The Franz Kafka Society’s publication of the first Czech translation of the correspondence of Erika Mitterer with Rainer Maria Rilke alerted me to the existence of a fascinating sounding writer. She was still a teenager when she corresponded with the great poet, published her own poetry collection at 24 and went on to write a novel titled The Prince of Darkness (and no, it’s not connected in any way to the late conservative commentator Robert Novak – hint: a little further to the political right – nor to any of the seemingly thousands of books with the same title). She lived to the age of 95.
Her novel was published in 1940 and, according to her German publisher Seifert Verlag, “escaped Nazi censorship by its being misinterpreted as an account of an average, everyday community invaded by evil – mistakenly seen as an attack upon the Catholic Church and not for its actual attack on conditions under the Third Reich.”
The good news is that her novel was translated into English by Catherine Hutterin 2007. The bad news is that it costs $65.00 on Amazon (though Amazon notes that a new copy can be had for the low price of $64.95). Prince of darkness, indeed. The novel is 676 pages so if you calculate by price per page maybe it’s not so bad.
Mitterer’s correspondence with Rilke just now appearing in Czech was available in English back in 1953 by the Hogarth Press, that being the publisher founded by Virginia and Leonard Woolf. The book was titled Correspondence in Verse with Erïka Mitterer, which is either a clever, poetic-sounding title or an indication that their correspondence was rhymed – Dear Rainer Maria, it would be so nice to see you . . .
Plaudits for Kundera
Milan Kundera was already the only living writer to have his collected works published in the prestigious Bibliothèque de La Pléiade edition during his lifetime. Now, or rather, Monday June 11, Kundera was awarded the Prize of the Bibliothèque nationale de France (I suppose I could write the Prize of the French National Library but it sounds much more hallowed in French).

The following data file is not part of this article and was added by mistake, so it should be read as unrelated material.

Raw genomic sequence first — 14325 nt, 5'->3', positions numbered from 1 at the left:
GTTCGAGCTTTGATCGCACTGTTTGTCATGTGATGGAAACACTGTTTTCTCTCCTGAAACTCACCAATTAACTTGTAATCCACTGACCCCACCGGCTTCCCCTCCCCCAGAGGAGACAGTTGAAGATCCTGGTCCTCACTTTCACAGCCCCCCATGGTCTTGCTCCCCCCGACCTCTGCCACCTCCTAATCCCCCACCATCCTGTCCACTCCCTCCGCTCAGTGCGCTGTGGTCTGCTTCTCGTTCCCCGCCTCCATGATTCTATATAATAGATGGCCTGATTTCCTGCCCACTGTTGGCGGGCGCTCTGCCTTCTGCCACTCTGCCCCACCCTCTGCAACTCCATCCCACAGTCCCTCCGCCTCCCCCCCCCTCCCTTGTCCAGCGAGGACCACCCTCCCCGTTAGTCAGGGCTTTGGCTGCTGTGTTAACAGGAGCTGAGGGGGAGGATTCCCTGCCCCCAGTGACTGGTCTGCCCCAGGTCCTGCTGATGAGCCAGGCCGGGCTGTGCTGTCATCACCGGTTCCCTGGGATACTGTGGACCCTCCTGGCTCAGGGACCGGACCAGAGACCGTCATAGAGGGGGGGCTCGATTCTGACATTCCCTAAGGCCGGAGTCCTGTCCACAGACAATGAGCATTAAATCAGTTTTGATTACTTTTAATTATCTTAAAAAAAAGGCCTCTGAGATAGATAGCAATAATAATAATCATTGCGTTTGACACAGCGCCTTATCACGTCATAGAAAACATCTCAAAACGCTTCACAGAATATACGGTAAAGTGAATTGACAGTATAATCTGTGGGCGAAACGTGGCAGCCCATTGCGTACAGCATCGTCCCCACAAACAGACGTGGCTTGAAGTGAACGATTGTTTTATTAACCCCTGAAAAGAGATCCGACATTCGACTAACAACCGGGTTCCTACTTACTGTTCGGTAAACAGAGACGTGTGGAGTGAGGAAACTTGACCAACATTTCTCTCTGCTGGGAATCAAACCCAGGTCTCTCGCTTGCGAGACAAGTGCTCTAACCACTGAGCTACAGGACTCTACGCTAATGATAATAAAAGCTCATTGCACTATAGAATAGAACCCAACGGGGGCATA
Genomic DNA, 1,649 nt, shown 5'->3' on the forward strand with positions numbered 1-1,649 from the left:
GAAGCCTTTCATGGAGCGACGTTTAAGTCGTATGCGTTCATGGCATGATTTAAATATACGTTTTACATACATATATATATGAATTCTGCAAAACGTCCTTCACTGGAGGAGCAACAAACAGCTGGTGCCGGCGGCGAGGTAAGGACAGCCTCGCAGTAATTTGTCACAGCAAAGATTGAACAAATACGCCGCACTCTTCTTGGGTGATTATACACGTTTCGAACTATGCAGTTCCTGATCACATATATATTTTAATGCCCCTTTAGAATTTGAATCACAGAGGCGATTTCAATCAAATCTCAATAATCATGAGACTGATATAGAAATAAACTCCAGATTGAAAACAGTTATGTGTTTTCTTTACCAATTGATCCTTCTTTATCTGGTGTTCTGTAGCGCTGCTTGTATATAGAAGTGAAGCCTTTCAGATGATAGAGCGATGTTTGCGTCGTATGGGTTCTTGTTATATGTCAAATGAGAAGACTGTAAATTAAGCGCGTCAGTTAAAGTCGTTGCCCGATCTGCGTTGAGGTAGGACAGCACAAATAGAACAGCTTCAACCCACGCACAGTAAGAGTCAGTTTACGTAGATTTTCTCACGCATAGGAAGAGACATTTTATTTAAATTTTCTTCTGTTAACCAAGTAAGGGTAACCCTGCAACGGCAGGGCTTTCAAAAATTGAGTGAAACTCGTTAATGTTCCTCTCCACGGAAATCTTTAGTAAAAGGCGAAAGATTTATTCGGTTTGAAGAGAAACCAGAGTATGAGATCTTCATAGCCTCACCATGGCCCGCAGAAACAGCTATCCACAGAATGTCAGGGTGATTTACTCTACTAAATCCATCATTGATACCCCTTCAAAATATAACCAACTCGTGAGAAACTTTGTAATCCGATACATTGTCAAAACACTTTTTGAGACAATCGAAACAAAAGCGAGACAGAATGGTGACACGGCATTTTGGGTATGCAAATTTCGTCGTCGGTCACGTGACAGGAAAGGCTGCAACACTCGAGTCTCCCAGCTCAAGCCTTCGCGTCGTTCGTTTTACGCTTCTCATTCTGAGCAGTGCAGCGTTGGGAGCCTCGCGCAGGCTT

This is the fifth year the prizes history. Previous winners include Philippe Sollers (2009), Pierre Guyotat (2010) and Patrick Modiano (2011). The prize comes with €10,000 and the strict stipulation not to spend it all in one place. The prize is given for the writer’s whole body of work with the condition that he or she has published a book in the past three years.
BnF president Bruno Racine said that the prize was granted not only for his considerable body of work but for “the love of our language in its universal dimension.” (Does that mean that he thinks aliens from all over the universe speak French?). The prize also comes with €8,000 for the study of the winning author’s work. The only jury member I’ve heard of is Julia Kristeva, though there is also a guy named Jean-Claude Casanova, which seems fitting somehow.
The Czech press have also reported that with an agreement signed between French publishers such as Gallimard with Google to digitize their books, Milan Kundera is among the authors who have refused to allow their books to be digitized. (Insert joke about e-books + unbearable lightness).